The University of Illinois have a new president, and that means a new round of strategic planning, or mission and vision statement brainstorming, or something.
The two leaders said the UI will be the pre-eminent public research university with a land-grant mission and global impact. In order to hold such a title, [provost Ilesanmi] Adesida outlined three goals for the campus: improve scholarship, discovery and innovation; provide students with a transformative learning experience; and have an impact on society.
I'm encouraged to see that this project is not entirely about information technology and distance learning.
Rebuilding the faculty in several strategic areas is a key component of the vision unveiled on Monday. In recent years the number of tenured-system faculty has decreased from about 2,100 in the 2007-2008 school year to a current tally of around 1,856.

Faculty ranks have eroded due to several factors, including a spike in retirements, hiring freezes amid an uncertain state funding outlook and employees leaving for opportunities elsewhere. The campus has organized several hiring programs to counteract that trend, but numbers are still down, particularly because of a high number of faculty who retired last year.

Rebuilding faculty "is how we bring new energy" to the campus, said Adesida, whose office oversees faculty hiring.

"Hiring 500 faculty over the next five to seven years will be a challenge, but an exciting and a welcome challenge," said Barbara Wilson, executive vice provost for faculty and academic affairs.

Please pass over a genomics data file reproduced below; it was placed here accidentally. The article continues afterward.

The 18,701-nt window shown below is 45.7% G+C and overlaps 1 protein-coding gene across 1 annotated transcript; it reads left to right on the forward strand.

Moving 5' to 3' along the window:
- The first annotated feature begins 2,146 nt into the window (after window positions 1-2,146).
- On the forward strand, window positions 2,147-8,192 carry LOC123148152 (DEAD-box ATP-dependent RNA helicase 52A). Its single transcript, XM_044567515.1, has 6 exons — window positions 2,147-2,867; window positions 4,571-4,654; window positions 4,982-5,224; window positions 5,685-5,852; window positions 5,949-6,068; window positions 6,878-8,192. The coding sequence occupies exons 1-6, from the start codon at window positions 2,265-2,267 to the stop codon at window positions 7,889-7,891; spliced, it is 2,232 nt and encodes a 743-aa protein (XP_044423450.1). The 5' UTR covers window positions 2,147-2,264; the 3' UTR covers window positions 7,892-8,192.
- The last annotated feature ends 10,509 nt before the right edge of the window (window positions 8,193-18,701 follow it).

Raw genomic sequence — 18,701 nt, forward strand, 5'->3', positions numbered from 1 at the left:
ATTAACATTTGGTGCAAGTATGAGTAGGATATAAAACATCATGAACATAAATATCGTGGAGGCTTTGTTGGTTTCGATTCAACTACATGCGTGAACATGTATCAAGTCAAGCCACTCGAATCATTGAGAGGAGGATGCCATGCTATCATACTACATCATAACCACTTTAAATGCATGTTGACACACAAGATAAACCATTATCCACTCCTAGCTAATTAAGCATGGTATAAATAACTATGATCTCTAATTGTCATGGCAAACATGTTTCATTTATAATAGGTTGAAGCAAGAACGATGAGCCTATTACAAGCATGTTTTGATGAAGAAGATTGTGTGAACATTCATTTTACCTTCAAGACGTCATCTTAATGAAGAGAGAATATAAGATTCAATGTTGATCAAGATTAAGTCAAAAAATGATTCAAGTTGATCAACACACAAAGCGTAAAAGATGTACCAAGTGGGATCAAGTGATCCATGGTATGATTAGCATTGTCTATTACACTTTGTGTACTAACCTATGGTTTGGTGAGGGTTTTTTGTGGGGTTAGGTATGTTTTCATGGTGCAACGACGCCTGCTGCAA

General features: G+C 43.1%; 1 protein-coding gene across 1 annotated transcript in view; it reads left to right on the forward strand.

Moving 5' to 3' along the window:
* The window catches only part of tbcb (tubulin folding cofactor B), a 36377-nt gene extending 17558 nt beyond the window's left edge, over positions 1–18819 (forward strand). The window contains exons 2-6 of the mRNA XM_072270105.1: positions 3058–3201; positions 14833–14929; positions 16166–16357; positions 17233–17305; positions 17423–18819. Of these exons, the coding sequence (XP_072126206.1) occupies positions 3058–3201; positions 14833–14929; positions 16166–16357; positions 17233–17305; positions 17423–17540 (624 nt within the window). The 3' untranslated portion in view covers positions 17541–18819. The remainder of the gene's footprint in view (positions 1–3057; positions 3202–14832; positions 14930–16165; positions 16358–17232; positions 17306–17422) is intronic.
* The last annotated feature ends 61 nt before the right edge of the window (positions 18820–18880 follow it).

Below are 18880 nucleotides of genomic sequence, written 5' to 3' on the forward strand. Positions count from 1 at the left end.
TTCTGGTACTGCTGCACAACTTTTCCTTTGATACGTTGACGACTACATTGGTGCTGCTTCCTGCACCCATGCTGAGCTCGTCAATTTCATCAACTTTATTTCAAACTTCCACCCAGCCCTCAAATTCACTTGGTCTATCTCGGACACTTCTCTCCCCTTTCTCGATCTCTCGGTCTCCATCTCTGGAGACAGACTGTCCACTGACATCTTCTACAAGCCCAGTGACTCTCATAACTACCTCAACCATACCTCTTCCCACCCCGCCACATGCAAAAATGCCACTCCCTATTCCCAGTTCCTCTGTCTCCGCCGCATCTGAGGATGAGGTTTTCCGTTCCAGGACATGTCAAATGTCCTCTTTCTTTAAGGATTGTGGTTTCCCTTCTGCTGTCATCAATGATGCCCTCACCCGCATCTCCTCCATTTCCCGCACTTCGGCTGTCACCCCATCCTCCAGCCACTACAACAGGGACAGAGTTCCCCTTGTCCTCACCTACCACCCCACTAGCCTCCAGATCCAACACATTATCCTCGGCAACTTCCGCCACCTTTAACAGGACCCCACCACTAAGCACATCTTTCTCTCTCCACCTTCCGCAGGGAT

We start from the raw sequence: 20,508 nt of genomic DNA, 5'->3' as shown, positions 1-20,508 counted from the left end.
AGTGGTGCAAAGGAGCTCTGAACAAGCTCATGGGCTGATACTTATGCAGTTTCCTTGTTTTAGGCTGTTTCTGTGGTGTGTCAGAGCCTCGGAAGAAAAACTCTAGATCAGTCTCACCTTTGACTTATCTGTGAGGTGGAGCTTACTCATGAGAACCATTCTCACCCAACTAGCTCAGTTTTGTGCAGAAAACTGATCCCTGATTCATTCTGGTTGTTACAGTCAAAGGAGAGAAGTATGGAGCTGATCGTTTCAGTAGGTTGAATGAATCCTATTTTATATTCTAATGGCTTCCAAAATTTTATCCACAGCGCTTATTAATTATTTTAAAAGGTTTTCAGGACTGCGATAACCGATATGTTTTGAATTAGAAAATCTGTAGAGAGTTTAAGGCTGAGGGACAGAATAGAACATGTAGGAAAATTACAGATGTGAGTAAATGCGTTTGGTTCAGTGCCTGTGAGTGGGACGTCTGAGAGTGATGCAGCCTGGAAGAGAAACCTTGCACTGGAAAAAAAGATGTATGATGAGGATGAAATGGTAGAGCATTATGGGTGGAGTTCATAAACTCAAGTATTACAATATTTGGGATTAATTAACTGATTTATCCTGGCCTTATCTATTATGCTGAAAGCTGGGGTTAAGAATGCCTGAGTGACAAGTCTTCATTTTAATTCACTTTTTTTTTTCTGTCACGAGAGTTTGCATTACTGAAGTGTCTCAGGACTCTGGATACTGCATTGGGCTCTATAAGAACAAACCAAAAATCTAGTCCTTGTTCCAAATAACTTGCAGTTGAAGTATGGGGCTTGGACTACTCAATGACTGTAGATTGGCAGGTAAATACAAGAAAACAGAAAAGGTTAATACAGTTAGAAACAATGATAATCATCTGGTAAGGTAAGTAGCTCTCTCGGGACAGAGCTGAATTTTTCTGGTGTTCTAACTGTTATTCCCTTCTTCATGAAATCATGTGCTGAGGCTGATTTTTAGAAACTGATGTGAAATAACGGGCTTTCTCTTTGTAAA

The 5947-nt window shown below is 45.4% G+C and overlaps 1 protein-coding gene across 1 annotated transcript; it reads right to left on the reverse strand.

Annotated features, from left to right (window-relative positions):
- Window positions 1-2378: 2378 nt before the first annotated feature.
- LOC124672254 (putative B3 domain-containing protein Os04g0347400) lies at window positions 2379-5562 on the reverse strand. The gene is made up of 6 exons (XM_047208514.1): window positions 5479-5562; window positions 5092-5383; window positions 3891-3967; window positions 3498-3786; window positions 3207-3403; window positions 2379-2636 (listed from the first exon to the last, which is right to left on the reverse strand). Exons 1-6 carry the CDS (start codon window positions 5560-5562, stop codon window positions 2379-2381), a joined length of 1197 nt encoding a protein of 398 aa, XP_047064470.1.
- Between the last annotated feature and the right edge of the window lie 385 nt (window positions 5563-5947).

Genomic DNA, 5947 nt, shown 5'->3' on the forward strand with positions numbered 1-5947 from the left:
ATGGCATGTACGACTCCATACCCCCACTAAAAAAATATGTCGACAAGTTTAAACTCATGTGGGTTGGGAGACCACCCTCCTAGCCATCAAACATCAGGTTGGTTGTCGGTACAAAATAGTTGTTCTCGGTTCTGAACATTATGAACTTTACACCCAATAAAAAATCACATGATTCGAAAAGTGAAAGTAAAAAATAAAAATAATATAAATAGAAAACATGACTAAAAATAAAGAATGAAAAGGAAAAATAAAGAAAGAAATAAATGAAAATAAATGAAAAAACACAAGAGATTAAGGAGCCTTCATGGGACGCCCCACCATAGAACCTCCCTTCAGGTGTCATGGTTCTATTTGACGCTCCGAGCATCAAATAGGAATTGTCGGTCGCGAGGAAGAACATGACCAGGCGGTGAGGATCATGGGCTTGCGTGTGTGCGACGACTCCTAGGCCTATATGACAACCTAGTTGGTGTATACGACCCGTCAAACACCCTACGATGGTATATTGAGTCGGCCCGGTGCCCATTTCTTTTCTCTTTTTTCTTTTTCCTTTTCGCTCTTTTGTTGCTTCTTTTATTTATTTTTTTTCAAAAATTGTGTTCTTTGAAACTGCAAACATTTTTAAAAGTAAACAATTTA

The new faculty hires will be in six theme areas — "cluster hires" — but the campus will also be looking to prop up faculty numbers in departments as well.

"Cluster hiring offers the ability to quickly build critical mass in targeted areas," Adesida said.

These cluster hires will likely be scholars whose work extends beyond one discipline, department or even college, according to Wilson.
Words are plentiful, deeds are precious, cynics are ubiquitous in the comment section, and cluster hiring may be an attempt to dilute faculty power by assigning new hires to centers under the direction of a deanlet or deanling, rather than to departments who elect a colleague to serve as a chairman.

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